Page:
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Illustrations of The House of the Seven Gables:
  Introduction Lecture

Illustrations of The House of the Seven Gables:A Help or a Hindrance?

by John L. Idol, Jr.
Clemson University

Dr. John L. Idol, Jr., Professor emeritus, Clemson University
Dr. John L. Idol, Jr., Professor emeritus, Clemson University (photography by Lou Procopio)
Apparently, Nathaniel Hawthorne made no effort to have any of his major romances illustrated, although he became involved in illustrations for Grandfather's Chair, a separate publication of "The Gentle Boy" with a line drawing by Sophia Peabody, not yet his wife, A Wonder Book for Girls and Boys and its sequel, Tanglewood Tales, and the separate publication of the tale "The Snow-Image" as illustrated by Marcus Waterman. English and French illustrators were quick to supply drawings for editions of The Scarlet Letter in England and France. Publishers in England and in Germany wasted no time rounding up photographs for virtual guidebook editions of The Marble Faun. While The Scarlet Letter has attracted illustrator after illustrator, The House of the Seven Gables and The Blithedale Romance have been accorded far less attention. Within two years after its publication, Mary Dear, an English artist, prepared illustrations for The Scarlet Letter, and within five years of its appearance, a French artist named Jules Jacques Veyrassat did illustrations for a French translation entitled La Lettre Rouge A. Hawthorne nowhere mentions seeing either of these illustrated editions of his celebrated work. The quality of work displayed by these two artists probably would not have pleased him. Much better artistry would follow, but it came after Hawthorne's death.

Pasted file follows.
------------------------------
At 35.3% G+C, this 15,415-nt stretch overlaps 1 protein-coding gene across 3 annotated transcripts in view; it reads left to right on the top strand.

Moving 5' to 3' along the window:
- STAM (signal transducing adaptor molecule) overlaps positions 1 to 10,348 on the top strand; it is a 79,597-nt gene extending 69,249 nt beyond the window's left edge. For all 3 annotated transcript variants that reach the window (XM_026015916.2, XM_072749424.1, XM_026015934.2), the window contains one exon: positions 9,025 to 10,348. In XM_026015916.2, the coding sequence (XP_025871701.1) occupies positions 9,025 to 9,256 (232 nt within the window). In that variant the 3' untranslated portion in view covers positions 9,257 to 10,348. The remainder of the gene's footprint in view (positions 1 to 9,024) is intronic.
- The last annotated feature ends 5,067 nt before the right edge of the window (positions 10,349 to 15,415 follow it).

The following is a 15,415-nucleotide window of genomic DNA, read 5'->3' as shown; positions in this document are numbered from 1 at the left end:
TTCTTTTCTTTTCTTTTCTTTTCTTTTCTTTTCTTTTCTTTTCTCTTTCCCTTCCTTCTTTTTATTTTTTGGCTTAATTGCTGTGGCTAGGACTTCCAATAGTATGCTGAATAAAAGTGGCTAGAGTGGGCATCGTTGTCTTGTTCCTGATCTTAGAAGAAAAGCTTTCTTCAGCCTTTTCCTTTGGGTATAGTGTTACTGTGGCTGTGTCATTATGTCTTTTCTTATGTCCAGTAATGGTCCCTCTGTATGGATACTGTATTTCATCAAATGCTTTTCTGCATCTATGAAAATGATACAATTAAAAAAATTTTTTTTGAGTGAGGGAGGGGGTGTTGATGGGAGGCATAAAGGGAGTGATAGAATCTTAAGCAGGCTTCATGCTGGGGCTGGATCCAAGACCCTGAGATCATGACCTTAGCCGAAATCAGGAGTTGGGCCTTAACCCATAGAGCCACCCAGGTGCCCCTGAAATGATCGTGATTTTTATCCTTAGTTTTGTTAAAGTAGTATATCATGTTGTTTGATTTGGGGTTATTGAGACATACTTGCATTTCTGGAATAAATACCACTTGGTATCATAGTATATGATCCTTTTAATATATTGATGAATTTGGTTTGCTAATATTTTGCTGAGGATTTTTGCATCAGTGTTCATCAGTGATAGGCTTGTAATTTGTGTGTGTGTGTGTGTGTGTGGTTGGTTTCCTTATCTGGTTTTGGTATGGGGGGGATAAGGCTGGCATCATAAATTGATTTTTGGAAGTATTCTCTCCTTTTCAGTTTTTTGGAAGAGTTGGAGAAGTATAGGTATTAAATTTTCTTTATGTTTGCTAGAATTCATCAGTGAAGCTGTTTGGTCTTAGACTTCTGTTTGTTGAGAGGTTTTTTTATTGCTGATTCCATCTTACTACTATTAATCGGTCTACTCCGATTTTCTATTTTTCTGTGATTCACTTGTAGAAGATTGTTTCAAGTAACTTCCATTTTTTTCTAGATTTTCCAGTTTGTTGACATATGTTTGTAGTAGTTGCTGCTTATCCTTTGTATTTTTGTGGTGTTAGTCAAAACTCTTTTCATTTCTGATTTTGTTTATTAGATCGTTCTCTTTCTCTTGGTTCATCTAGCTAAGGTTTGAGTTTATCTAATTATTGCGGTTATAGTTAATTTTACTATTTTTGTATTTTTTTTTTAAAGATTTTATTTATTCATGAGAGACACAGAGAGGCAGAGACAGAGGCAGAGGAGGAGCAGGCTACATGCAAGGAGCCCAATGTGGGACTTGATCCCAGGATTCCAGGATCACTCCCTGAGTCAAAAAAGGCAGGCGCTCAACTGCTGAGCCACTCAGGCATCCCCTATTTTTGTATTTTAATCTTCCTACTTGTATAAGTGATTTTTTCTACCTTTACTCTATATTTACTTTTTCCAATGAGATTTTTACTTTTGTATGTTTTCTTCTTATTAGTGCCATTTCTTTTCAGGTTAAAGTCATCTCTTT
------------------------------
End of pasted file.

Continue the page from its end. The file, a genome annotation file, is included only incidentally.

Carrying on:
He could have seen an illustrated title-page of The House of the Seven Gables in a Dutch translation, Het Huis Met de Zeven Gevels, published in 1852 by P. N. Van Kampen in Amsterdam. An elaborate drawing in the manner of 17th century Dutch painters presents Colonel Pyncheon being called upon by neighbors at his open-house. In editions following the 1852 Dutch imprint, Hawthorne's second major romance had to settle for an occasional frontispiece illustration or small drawings squeezed unto the title-page. The best of these efforts is T. Eyre Macklin's "Death of Colonel Pyncheon" done for the Walter Scott Limited edition, perhaps published in 1895. Macklin's depiction of the scene is done in the realistic manner of 17th century Dutch painters. His work is good enough to cause the reader's eyes to linger for a few moments before turning to Hawthorne's words, and it invites a second look after the reader encounters Hawthorne's description of the greedy colonel's demise. If my personal collection of illustrated editions of Hawthorne's work truly reflects the chronology of illustrations for The House of the Seven Gables, the first edition to feature drawings throughout the romance, in full- or partial-page format, was that published in 1892 by the firm of Henry Altemus in Philadelphia. Hiram Putnam Barnes did the illustrations, Of the eighty-some illustrations, nine are full-page, depicting the major characters, with Phoebe appearing somewhere in most of them, at the door of the Pyncheon mansion, in the garden with chickens, in conversation with Hepzibah, Clifford, or Holgrave. Frowning, squinting Hepzibah appears holding a miniature of her brother in her hand, and Judge Pyncheon, like the old colonel, dies alone. The full-page drawings are large enough for Barnes to suggest the emotions of the characters and the details of room furnishings. The reader can plainly see that Hepzibah is grim and weary, that Phoebe is bright and chipper, that Holgrave is a man filled with great potential for evil or good, that Judge Pyncheon is haughty. Besides helping readers visualize characters and settings, Barnes fixes his eyes on objects-chairs, bottles, chickens, plants, windows, doors, rooftops. That he was aware that Hawthorne observed of this romance as he finished it that "many of the passages of this book ought to be finished with the minuteness of a Dutch picture, in order to give them their proper effect" (CE XVI 371) is probable since he seems to have delighted in the dozens of still-lifes scattered throughout the romance. The publishers took Hawthorne's word "minuteness" much too literally and crowded Barnes' still-lifes and most of his portraits into spaces requiring only a fraction of a page. The collaborative effort of the artist to catch Hawthorne's minuteness of detail was thus frustrated, a circumstance sometimes making these small illustrations more a bother than a help. Concern for the bottom-line rather than a dedication to handsome, appealing bookmaking kept Barnes' illustrations from doing justice to the romance. Even at their best, Barnes' full-page illustrations have something wooden and static about them; there is little suggestion of motion or interaction with others in his depiction of the major characters, with the result that they appear stiff and lethargic. That this pioneer illustrator of The House of the Seven Gables failed to get off to an auspicious start is underscored by the fact that publishers have not pillaged his work for covers of paperback editions of the romance or cheaply produced volumes parading as fine specimen of the bookmaker's art.